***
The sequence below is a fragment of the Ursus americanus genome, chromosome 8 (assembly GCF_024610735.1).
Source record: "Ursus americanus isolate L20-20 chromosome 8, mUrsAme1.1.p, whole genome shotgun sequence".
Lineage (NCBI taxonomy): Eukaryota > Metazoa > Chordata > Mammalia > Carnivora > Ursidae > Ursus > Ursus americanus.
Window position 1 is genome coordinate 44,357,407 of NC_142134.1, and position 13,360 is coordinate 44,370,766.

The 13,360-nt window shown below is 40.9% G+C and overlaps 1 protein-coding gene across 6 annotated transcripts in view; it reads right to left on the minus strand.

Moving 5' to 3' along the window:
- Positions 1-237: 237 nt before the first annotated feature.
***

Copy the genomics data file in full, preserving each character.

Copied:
The sequence below is a fragment of the Ursus americanus genome, chromosome 8 (assembly GCF_024610735.1).
Source record: "Ursus americanus isolate L20-20 chromosome 8, mUrsAme1.1.p, whole genome shotgun sequence".
Lineage (NCBI taxonomy): Eukaryota > Metazoa > Chordata > Mammalia > Carnivora > Ursidae > Ursus > Ursus americanus.
Window position 1 is genome coordinate 44,357,407 of NC_142134.1, and position 13,360 is coordinate 44,370,766.

The 13,360-nt window shown below is 40.9% G+C and overlaps 1 protein-coding gene across 6 annotated transcripts in view; it reads right to left on the minus strand.

Moving 5' to 3' along the window:
- Positions 1-237: 237 nt before the first annotated feature.